Guest Post by Sam Adams
It was a hunch that led me to propose a course titled, “Ethics of Søren Kierkegaard and Dietrich Bonhoeffer” for the new Kilns College MA in Social Justice. I knew enough about both thinkers to know that it would be interesting to read them together but what I didn’t realize was that the connection between the German theologian and the Danish philosopher is much more organic: Bonhoeffer was deeply influenced by his reading of Kierkegaard, and this especially plays out in his ethics. What I found fascinating and exciting in this connection is the way that both overcame the grace/works dichotomy by making central the real, living person of Jesus Christ.
Bonhoeffer is, of course, known for his sharp criticism of what he calls “cheap grace.” Its advocates have taken Luther’s “grace alone” and turned it into an abstract principle that conflicts with the opposite and equally abstract principle, ‘works’ or ‘works righteousness.’ Most of us are well aware of the perceived tension between grace and works, or between faith and deeds. Western Christianity since the Reformation has rarely been able to resolve this tension. For Bonhoeffer, grace and works are, indeed, at odds with each other—unless we see them in their concrete basis, in the very real person of Jesus Christ and in his call for us to follow him. In Jesus—and only in Jesus—do they hold together.
When Jesus called his first disciples to leave their fishing nets and follow him, was that call not grace? And, is that call somehow distinguishable from works? For Bonhoeffer, costly grace “is costly, because it calls to discipleship; it is grace, because it calls us to follow Jesus Christ. It is costly, because it costs people their lives; it is grace, because it thereby makes them live.”
By contrast, cheap grace was adopted as a means of avoiding the demands of Jesus’s call to discipleship, for to follow him with human action would be to turn again to works. The significance of this for Bonhoeffer’s day was that the difficult call of Jesus to follow him contradicted the intensifying nationalist claim on the German believer—and if one followed Bonhoeffer’s reasoning this meant that one could not hide behind the slogan “grace alone” while joining with the Third Reich.
In Copenhagen nearly a hundred years earlier, Kierkegaard confronted his own Danish church with a similar (and scathing) critique. Instead of facing the totalizing influence of fascism as Bonhoeffer would later face in Germany, there the church faced rapid industrialization, a newly emerging middle-class, and a growing secularism that was being embraced according to the logic of “grace alone.” The Lutheran doctrine, abstracted, became an easy justification to join the cultural movement and avoid the radical call of discipleship. And so Kierkegaard’s critique was radical and total in the opposite direction, rejecting the distortion of the Lutheran doctrine and blasting the compliance of the church.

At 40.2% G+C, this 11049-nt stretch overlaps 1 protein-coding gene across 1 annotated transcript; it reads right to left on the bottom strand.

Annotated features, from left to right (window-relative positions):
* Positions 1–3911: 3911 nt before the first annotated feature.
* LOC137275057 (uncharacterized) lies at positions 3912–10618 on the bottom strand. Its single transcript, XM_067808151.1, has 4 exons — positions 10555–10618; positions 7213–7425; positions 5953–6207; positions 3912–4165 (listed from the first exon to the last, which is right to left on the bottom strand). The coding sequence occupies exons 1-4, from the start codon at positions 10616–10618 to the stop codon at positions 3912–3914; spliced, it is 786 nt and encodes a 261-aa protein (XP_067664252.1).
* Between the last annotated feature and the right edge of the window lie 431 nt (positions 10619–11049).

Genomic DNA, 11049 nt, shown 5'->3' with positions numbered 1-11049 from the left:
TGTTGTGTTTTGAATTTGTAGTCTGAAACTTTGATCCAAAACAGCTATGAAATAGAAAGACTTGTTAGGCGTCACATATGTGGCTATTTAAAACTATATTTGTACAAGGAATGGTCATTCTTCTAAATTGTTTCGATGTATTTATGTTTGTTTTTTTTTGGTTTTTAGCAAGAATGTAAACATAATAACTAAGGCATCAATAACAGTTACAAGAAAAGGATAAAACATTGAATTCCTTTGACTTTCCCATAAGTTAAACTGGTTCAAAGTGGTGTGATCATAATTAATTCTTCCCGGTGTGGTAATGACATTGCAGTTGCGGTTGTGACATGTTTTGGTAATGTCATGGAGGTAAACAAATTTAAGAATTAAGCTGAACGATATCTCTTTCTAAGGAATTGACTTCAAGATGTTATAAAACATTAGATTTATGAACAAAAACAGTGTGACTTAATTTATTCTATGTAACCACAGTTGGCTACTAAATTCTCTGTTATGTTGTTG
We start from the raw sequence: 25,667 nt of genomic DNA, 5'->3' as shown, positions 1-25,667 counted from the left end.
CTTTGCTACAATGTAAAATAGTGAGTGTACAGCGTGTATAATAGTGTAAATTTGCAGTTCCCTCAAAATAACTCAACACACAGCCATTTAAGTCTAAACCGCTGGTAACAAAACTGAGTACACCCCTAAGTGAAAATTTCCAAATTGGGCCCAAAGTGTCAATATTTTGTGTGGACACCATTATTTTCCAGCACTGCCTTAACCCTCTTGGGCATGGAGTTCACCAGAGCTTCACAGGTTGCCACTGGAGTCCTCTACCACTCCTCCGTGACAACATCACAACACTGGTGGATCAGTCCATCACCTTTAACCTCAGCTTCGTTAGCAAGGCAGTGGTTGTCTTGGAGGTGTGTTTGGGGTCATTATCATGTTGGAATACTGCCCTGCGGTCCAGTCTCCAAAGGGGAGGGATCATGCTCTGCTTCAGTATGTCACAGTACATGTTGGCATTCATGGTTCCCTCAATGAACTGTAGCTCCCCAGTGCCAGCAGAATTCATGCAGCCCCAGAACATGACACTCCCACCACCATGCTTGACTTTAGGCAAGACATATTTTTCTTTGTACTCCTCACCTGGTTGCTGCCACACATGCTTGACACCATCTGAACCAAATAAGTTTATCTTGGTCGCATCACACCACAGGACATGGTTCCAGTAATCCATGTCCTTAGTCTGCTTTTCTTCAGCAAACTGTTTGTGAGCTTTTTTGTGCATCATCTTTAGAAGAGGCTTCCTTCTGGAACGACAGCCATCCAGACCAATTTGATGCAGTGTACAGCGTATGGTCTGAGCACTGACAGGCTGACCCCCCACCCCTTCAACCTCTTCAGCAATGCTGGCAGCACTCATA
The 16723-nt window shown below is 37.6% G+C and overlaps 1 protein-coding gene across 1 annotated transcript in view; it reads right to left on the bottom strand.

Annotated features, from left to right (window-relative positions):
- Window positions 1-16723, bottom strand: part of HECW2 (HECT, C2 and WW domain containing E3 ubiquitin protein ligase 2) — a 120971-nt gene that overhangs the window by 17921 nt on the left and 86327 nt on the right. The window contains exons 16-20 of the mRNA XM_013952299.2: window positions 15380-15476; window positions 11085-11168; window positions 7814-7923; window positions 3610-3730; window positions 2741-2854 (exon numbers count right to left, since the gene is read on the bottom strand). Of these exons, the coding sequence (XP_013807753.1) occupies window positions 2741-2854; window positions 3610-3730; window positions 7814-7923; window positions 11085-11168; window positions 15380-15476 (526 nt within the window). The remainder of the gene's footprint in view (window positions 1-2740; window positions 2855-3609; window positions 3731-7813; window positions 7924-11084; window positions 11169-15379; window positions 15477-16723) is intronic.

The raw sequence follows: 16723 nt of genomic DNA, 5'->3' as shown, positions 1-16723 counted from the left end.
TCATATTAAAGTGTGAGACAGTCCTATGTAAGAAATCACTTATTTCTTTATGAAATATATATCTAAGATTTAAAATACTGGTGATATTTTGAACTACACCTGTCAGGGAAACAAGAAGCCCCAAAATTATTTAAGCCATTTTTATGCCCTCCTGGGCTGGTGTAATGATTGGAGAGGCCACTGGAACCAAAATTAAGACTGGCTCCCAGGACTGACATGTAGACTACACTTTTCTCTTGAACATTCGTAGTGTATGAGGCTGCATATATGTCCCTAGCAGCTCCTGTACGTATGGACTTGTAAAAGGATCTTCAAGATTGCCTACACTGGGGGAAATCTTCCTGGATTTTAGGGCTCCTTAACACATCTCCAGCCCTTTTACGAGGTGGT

Kierkegaard argued that in the realm of human teaching, authority is never greater than the doctrine—a philosopher is only as good as his teaching. But, in Christianity, authority is all-important. This is because the authority is Jesus Christ—a person, not a doctrine, and one who has real, legitimate authority in a way that no other person has.
This is the precursor to Bonhoeffer’s critique of cheap grace, a critique focused on the abstraction of grace away from the very real person of Jesus Christ. For both Kierkegaard and Bonhoeffer, that which holds together grace and works is not a thing, but a person—a person who calls us to follow him.
In a wonderful passage in Discipleship, Bonhoeffer shows how Martin Luther, the monk, had made withdrawal into the monastery the work by which he hoped to achieve salvation—on his own. In this way, that work was a worldly activity, an activity not determined by the gospel, but by the prideful piety of the monk. But Luther’s discovery of grace changed all that. Bonhoeffer writes:
“It was costly grace, which gave itself to him. It shattered his whole existence. Once again, he had to leave his nets and follow. The first time, when he entered the monastery, he left everything behind except himself, his pious self. This time even that was taken from him. He followed, not by his own merit, but by God’s grace. He was not told, yes, you have sinned, but now all that is forgiven. Continue on where you were and comfort yourself with forgiveness! Luther had to leave the monastery and reenter the world, not because the world itself was good and holy, but because even the monastery was nothing else but the world.”
This all boils down to the reality that the call to follow Jesus is a call to the world, for the sake of the world; and this call—even this call to act to change the world—is grace. Why? Because it is a person who calls, not an idea or a doctrine. And it is this particular person, the savior, who calls.
By abstracting grace away from the person—the call—of Jesus Christ, we find that grace can be opposed to works, and discipleship disappears to be replaced by mere belief. The tragedy of this sort of thinking is that it would have made the witness that was the life of Dietrich Bonhoeffer (and Søren Kierkegaard) impossible.
 Dietrich Bonhoeffer, Discipleship, ed. Geffrey B. Kelly and John D. Godsey, trans. Barbara Green, and Reinhard Krauss, DBWE 4, (Minneapolis: Fortress Press, 2001), 45.
 Søren Kierkegaard, The Journals of Søren Kierkegaard, ed. and trans. Alexander Dru (London: Oxford, 1951), 357.
 Bonheffer, Discipleship, 48.